The Phantom Cosmonaut theory states that the Soviet Union had been launching cosmonauts into space before April 12th, 1961, the date given for the first official successful orbit of Earth by Yuri Garagan. These phantom cosmonauts are called such because the government kept no official records of their existence (since their launches were “unofficial”), their names are unknown and they are dead as a result of their failed missions.
Evidence pointing to phantom cosmonauts is based primarily on communications between said cosmonauts and ground control intercepted by other parties. The most famous of these was intercepted on May 23rd, 1961 at the Torre Bert listening center in Italy and captured what are believed to be the final moments of the first female astronaut as she attempted re-entry. You can listen to it here (warning: this will mess you up), but the general gist is this: a woman is complaining about the heat and although she’s calm at first a fire soon erupts and she begins screaming that she will attempt to re-enter. It ends abruptly. A few days after the call was intercepted, the Soviet government announced that a large burned-out satellite had returned to Earth.
Again, there’s no evidence of a launch having taken place that would have coincided with the interception. What’s more, observers have noted that the woman speaks with a foreign accent and makes several grammatical errors, which has led many to believe the recording is inconclusive of anything and a possible hoax.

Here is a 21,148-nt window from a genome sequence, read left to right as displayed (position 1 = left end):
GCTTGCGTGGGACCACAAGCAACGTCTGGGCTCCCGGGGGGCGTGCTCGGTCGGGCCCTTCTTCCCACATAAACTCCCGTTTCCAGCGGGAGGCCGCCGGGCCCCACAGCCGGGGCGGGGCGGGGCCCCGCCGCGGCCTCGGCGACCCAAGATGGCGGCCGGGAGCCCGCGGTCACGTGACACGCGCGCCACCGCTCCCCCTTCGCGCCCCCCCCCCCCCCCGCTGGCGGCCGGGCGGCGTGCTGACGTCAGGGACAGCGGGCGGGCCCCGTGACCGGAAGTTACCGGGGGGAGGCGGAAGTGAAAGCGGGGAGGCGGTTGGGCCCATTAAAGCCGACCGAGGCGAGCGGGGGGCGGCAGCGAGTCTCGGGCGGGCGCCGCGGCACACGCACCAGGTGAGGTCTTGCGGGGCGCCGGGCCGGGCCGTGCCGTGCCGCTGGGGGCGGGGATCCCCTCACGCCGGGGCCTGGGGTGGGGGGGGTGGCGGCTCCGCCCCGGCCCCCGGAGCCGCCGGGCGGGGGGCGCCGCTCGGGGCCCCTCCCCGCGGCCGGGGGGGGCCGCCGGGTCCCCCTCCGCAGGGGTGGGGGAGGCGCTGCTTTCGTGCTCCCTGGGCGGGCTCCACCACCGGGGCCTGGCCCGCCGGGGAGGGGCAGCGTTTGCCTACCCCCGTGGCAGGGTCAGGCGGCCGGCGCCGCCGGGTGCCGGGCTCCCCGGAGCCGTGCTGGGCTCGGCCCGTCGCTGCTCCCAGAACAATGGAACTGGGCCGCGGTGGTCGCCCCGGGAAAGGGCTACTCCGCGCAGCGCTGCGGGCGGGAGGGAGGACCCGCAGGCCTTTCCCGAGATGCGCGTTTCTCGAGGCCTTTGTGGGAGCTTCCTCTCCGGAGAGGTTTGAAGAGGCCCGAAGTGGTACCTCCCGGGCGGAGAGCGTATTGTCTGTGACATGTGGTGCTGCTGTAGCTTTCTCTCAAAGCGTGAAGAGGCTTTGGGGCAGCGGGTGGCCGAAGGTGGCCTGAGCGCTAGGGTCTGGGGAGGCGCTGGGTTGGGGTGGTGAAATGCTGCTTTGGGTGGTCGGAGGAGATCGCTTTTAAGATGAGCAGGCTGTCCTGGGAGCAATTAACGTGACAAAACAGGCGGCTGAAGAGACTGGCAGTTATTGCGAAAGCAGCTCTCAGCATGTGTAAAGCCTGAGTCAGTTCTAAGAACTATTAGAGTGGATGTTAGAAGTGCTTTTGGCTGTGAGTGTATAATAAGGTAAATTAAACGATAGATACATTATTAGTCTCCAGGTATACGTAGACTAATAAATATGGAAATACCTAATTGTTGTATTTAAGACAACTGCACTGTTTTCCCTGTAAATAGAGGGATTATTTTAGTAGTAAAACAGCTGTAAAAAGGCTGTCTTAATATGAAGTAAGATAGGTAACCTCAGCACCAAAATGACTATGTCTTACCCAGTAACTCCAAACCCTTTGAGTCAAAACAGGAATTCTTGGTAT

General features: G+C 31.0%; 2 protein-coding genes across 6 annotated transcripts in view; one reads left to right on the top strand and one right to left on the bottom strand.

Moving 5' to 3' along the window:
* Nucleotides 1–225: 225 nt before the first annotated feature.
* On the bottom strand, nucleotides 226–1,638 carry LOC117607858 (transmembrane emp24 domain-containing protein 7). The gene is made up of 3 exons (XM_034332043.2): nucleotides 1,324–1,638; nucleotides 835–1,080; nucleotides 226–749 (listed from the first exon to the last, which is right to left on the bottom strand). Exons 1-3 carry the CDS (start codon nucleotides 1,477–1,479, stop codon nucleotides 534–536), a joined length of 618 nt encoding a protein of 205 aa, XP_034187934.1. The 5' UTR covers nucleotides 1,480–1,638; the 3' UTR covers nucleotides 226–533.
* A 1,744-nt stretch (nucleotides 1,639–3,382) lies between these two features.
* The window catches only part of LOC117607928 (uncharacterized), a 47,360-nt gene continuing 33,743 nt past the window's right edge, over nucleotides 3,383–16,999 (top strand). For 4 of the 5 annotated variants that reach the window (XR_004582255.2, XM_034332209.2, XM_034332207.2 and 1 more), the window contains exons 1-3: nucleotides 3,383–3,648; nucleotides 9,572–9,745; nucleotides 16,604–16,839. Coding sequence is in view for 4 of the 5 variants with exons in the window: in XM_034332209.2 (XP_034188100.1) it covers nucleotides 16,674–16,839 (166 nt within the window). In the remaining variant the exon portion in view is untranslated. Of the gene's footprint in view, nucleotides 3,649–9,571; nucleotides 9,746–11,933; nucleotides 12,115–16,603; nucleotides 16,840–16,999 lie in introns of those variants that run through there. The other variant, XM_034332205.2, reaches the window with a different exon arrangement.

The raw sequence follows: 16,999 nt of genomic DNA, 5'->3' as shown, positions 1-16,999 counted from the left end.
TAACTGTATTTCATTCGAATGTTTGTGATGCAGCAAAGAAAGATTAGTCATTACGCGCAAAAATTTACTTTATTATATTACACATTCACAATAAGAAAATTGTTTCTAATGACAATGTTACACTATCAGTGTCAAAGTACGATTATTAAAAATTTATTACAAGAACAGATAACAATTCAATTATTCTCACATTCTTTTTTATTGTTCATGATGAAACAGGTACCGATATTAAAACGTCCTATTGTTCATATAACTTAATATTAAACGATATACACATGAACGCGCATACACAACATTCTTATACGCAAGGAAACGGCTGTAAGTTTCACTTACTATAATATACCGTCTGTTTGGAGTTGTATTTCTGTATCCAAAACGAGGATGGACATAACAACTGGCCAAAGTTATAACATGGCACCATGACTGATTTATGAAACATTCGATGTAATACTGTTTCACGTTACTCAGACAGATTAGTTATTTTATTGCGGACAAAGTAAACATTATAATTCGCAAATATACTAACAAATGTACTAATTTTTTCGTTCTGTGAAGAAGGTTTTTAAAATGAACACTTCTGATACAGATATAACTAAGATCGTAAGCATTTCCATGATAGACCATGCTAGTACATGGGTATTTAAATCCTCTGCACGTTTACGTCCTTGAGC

In American politics, the term “October Surprise” refers to an event that happens before a Presidential election and swings the election in one candidate’s favor. October is used because that is the month before elections take place. The term doesn’t necessarily refer to conspiracies but has since become attached to them due to a number of coincidences in recent election cycles. Regardless, this entry only refers to one: the 1980 election of Ronald Reagan.
At the time of Reagan and Jimmy Carter’s campaigns the popular topic was the Iranian Hostage Crisis, which saw fifty-two Americans taken hostage for over a year in Iran. While talks had seemingly gone nowhere for quite a while, the hostages were all released twenty-minutes after Reagan’s inaugural address.
There are actually two “surprises” alleged here. The first falls on Carter, who was planning to release Iranian funds back to the country in exchange for the release of the hostages in October. This would have cast Carter in a favorable light with voters. The second is the conspiracy itself, which states that Reagan made a deal with Iran not to release the hostages until after he was in office. This was done in exchange for one-hundred and fifty million dollars in weaponry to be transported from Israel.
The conspiracy stemmed from “Debategate,” a scandal that saw Reagan’s team somehow acquire Carter’s briefing papers on an upcoming debate. This lead to an investigation of various Reagan documents, some of which refer to preventing an October Surprise from Carter. Both houses of US Congress lead separate investigations in 1992 into the matter. Their findings didn’t support the idea of conspiracy. However, several figures have since come forward to say that the October Surprise did happen. This includes Barbara Honneger, a former Reagan staffer, former Iranian president Abolhassan Bani-Sadr and National Security Council member Gary Sick.
Was this conspiracy the reason Carter lost? It’s difficult to say. It’s no secret that his presidency wasn’t very popular as he entered 1980, though he somehow managed to win the Democratic primary, in all likelihood it wouldn’t have taken a conspiracy to beat the man.